The long-held theory at this address is that it is impossible to overhype a game that has Peyton Manning leading one offense and Tom Brady the other received strong corroboration this week — and it came via one of the aforementioned quarterbacks.
In the week of buildup for the 16th matchup between the two iconic-in-their-own-time passers, Brady was asked what the game — vs. longtime rival Manning and the Broncos — means to him. “You wait a year to play this game,’’ Brady said. “It doesn’t get better than this.”
Now, let’s recognize that in the realm of player chatter before a big game, his comment was hardly akin to Joe Namath guaranteeing victory before Super Bowl III. But given that Brady, who in his 14 decorated seasons as the Patriots’ starting quarterback has mastered the art of affable, engaging conversation while revealing absolutely nothing of controversy or consequence, it was telling in itself that he didn’t fall into one-game-at-a-time cliché.
Brady’s acknowledgment that this one had been circled on his mental calendar essentially since the schedule had been revealed — heck, probably since the Patriots’ 2013 season ended ignominiously in Denver in January — told us all we needed to know about its importance.
This matchup was not overhyped, even if a Google search of “Brady Manning hype” provides more than 8,000 results just in the past week. (Whether it actually lived up to the justified hype depends on your rooting interest, given the Patriots’ 43-21 win.) A Brady-Manning duel, at their combined ages of 75 years and 11 months old, is one to be savored, like Bird-Magic in the ’80s, or other timeless rivalries in the annals of sports.
“Let’s put this in perspective,” said Boomer Esiason on CBS’s “NFL Today” pregame show. “This is Russell-Chamberlain. This is Bird-Magic. It’s Ali-Frazier, Nicklaus-Palmer. Everything we want. Behind the scenes these two guys are as competitive as there has ever been at the quarterback position.”
The Patriots and Broncos were the predominant topics on all of the Sunday studio programs, which naturally led to a wobbly balance between insightful praise (“I think Brady elevates everyone’s play all around the board, whether it is on the defensive side or the offensive side.” – NFL Network’s Shaun O’Hara) and utter nonsense (“Jack Del Rio has taken this [Denver] defense to a totally different level. So, if you are asking who the pressure’s on, I truly believe today the pressure will be on Tom Brady.” – ESPN’s Ray Lewis).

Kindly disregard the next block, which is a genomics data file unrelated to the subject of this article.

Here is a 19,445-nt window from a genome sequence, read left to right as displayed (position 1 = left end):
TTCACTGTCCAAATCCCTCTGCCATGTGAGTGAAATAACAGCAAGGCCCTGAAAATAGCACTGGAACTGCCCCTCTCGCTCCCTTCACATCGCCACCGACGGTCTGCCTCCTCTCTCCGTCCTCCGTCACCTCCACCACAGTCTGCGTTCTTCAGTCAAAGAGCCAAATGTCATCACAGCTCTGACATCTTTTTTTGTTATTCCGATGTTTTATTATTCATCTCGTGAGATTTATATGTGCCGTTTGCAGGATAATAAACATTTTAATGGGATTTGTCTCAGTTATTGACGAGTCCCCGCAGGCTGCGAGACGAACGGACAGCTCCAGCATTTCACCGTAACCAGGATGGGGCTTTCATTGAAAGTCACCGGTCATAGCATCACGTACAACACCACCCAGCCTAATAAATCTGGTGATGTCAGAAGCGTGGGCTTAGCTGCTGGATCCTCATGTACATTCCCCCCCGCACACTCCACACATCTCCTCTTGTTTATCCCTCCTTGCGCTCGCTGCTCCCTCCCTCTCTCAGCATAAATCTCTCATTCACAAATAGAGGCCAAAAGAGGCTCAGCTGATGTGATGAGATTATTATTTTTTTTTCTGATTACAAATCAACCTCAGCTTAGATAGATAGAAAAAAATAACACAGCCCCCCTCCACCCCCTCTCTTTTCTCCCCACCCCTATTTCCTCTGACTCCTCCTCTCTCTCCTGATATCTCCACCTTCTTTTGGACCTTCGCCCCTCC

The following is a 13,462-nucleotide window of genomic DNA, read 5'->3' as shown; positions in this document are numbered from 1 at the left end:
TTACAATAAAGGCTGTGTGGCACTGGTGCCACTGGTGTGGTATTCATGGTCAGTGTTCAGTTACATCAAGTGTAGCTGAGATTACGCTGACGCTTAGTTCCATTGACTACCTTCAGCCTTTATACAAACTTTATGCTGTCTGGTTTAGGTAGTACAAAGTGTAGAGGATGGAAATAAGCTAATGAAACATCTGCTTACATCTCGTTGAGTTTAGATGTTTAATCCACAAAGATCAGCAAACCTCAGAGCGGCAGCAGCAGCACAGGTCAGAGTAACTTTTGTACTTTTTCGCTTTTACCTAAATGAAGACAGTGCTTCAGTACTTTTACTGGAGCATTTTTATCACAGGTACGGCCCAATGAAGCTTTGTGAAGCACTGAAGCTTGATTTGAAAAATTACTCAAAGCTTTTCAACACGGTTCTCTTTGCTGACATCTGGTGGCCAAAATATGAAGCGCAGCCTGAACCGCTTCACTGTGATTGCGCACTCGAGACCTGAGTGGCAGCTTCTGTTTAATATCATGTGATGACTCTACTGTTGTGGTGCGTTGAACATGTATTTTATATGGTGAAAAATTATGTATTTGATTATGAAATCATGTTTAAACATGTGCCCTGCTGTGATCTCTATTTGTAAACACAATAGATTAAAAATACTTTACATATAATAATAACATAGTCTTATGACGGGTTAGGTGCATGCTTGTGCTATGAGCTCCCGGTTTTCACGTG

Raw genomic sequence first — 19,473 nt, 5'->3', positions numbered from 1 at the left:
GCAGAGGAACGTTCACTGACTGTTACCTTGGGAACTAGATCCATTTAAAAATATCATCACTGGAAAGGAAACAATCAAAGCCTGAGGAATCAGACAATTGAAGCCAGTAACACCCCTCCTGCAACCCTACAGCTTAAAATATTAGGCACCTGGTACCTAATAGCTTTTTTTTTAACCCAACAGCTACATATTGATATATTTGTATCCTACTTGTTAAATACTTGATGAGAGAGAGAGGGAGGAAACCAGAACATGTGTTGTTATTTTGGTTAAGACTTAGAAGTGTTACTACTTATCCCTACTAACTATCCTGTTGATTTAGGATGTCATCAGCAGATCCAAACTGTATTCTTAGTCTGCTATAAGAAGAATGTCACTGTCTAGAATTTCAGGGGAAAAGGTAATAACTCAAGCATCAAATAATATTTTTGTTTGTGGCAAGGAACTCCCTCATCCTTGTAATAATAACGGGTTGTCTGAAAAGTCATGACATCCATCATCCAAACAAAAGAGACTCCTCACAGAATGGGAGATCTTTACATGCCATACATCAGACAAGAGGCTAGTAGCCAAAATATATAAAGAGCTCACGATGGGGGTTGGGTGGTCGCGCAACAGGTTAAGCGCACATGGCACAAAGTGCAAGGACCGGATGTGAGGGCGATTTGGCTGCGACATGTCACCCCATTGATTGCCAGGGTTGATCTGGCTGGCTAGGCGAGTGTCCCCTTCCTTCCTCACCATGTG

Jim Nantz and Phil Simms were on the call for CBS, the 70th-something Patriots game they have called together. If you’ve heard them twice – once might suffice — you know what to expect. A professional if deferential call by Nantz — he really does perk up when Patriots owner Robert Kraft is on the screen – and dueling insights and malapropisms from Simms. But at least Simms has an opinion, even if it isn’t always correct.
After Julian Edelman returned a punt 84 yards for a touchdown, Simms opined that blocker Tim Wright committed a clip. The replay only emboldened the analyst. “Whaddaya think?” asked Nantz as Wright appeared to push a would-be tackler in the shoulder. “I think it wasn’t called,’’ said Simms. It’s to CBS’s credit that it called upon former referee Mike Carey to explain what he saw: “A good no-call,” he said.
Whether hype and anticipation translates to massive ratings for CBS is a mystery that will be solved when Nielsen reveals the numbers tomorrow. It is doubtful that many viewers turned away even with the Patriots holding a 20-point halftime lead given the potency of the Broncos’ offense and the Patriots’ rally from a 24-point deficit in the regular-season meeting last year.
It’s curious that Manning’s matchups with the Patriots through the years haven’t delivered a significant uptick in ratings in the Boston market. The highest locally rated regular-season game in Patriots history is the 2007 season finale vs. the Giants, when the quest for a 16-0 record simulcast on Chs. 4, 7, and the NFL Network drew combined 50.1 rating and a 75 share.
The second-highest-rated game is a Patriots-Broncos showdown from December 2011. But Manning wasn’t the Denver quarterback then. A scrambling scatter-armed southpaw named Tim Tebow was. That game, a 41-23 Patriots victory, drew a 46 rating and 68 share on CBS.
The only Brady-Manning regular-season game to crack the top 10 highest-rated Patriots games in the Boston market occurred in November 2010, when a 31-28 win at Gillette drew a 42 rating and a 67 share.
It should be noted that the Patriots-Broncos playoff game in January was the tied for the highest-rated conference championship game since 1997. Chances are these two teams will run into each other again. The hype was understandable, and it will be again. But this time around, Brady-Manning was more like Tyson-Spinks — or Brady-Tebow — than the classic it was expected to be. The Patriots didn’t believe the hype. They exceeded it.
Chad Finn can be reached at firstname.lastname@example.org.